A further topic of discussion was vaccine hesitancy, an issue before the pandemic, and an even greater issue now, and the importance of transparency to support vaccine confidence. There are legitimate concerns about how a typically decade long vaccine development process can be done in a year or so, without cutting corners and compromising safety.

The panellists agreed that we need to educate people about public health and science so that they can better take charge of their own health, make decisions and be better able to deal with pandemics in future. We need scientific leaders to speak on a local level about how people can get engaged.

Stand up and be counted

Getting people onto clinical trials is a significant undertaking, and the UK Vaccines Task Force’s Chair Kate Bingham said that a national citizens registry has helped ensure Covid-19 trials can be enrolled more quickly, ideally  targeting areas with high incidence, to ensure the vaccine is being tested where there is significant risk of catching the virus. Then, finding ways to measure vaccine effectiveness, through biomarkers that show ‘correlates of protection’ as proxies for efficacy, will help develop trials for future vaccines. There is also doubt as to the value of data from trials on healthy young adults as to how unhealthy elderly people might respond. Human infection challenge trials however, which have been valuable in other infectious diseases, seem off the cards until a reliable and robust ‘rescue remedy’ is available, although they would then be valuable for assessing transmission, when exactly people shed virus and which vaccines or therapies are able to block transmission as well as infection. Kate added that one of the main challenges will be the logistics of manufacturing and developing the most promising pandemic vaccines and delivering them rapidly to the populations that need them.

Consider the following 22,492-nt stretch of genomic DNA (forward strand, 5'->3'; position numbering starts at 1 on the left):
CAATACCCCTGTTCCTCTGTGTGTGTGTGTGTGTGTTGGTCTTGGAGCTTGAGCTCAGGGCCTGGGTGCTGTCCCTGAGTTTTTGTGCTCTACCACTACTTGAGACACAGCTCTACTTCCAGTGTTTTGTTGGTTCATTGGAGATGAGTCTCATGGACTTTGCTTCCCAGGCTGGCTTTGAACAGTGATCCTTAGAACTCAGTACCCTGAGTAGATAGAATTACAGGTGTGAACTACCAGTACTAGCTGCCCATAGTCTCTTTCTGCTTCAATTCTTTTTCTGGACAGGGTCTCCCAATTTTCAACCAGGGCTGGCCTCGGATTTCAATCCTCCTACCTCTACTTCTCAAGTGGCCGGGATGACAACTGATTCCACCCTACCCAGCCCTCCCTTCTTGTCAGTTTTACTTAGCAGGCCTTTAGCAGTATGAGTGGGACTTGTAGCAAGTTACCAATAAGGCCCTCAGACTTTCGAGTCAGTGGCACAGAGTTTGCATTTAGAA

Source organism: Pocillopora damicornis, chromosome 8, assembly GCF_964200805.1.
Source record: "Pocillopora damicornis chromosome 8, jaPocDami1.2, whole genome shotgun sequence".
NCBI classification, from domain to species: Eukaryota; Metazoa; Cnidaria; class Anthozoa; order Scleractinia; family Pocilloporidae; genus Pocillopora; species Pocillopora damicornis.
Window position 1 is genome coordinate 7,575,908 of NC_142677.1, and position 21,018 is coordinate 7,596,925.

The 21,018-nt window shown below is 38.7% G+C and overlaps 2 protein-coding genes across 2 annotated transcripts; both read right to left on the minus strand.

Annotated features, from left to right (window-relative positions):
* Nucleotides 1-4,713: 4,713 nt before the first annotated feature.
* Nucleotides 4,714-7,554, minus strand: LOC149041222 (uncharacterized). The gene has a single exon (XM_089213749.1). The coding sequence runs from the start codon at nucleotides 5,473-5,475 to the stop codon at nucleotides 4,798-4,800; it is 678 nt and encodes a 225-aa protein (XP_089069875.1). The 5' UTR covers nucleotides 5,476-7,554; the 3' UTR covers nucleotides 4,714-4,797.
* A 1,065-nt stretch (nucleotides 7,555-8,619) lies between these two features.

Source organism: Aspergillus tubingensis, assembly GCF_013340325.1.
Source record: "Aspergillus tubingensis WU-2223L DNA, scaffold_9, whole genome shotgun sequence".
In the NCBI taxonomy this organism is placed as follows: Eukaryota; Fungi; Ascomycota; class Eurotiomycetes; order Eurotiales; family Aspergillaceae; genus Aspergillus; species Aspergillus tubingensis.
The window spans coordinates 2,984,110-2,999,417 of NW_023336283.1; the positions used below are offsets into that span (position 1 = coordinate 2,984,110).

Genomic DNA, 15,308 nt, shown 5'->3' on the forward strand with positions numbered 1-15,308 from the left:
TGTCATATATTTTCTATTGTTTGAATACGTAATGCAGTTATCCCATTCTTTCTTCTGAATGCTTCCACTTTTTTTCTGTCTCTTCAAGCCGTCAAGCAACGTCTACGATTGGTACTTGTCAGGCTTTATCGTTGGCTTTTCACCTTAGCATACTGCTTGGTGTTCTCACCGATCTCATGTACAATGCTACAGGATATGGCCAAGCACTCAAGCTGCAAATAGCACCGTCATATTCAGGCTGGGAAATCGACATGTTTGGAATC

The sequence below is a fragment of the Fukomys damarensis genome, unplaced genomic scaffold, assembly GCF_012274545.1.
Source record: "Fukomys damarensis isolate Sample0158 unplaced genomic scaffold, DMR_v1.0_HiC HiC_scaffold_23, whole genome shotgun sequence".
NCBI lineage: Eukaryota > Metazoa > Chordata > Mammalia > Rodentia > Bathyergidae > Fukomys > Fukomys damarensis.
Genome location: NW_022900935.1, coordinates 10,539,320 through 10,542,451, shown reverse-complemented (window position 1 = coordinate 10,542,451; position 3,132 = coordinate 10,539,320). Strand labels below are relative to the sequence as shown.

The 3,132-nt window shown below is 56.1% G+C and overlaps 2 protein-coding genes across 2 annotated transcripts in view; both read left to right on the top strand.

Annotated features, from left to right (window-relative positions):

Takeda Pharmaceuticals is leveraging its areas of greatest expertise, looking at plasma-derived therapies, including antibodies purified from convalescent patients’ plasma and is exploring repurposing marketed products and molecules to treat Covid-19, and further helping the international effort by being a partner for vaccine manufacturing, especially in Japan. Deals on vaccine manufacturing are in many cases tied up to specific manufacturing capacity and may need to change to prepare for other vaccines, or manufacturing facilities may need to be repurposed for vaccines. Once coronavirus vaccines become available, there is a need for equitable global access. Rajeev Venkayya is also on the board of CEPI (Coalition for Epidemic Preparedness Innovations), an alliance to finance and coordinate the development of new vaccines which was launched three years ago, and with COVAX is planning to create a mechanism whereby the first doses are equally distributed across countries. If we do this well, we will set a new standard.

The panellists agreed that we need to educate people about public health and science so that they can better take charge of their own health, make decisions and be better able to deal with pandemics in future. We need scientific leaders to speak on a local level about how people can get engaged.

Leaders need to stand up, be visible, provide clear information that is based on science and available through multiple channels, including disseminating information social channels and podcasts.

There is a huge opportunity right now to enthuse and educate whilst everyone has the level of awareness that they currently do.  Stand up for Science!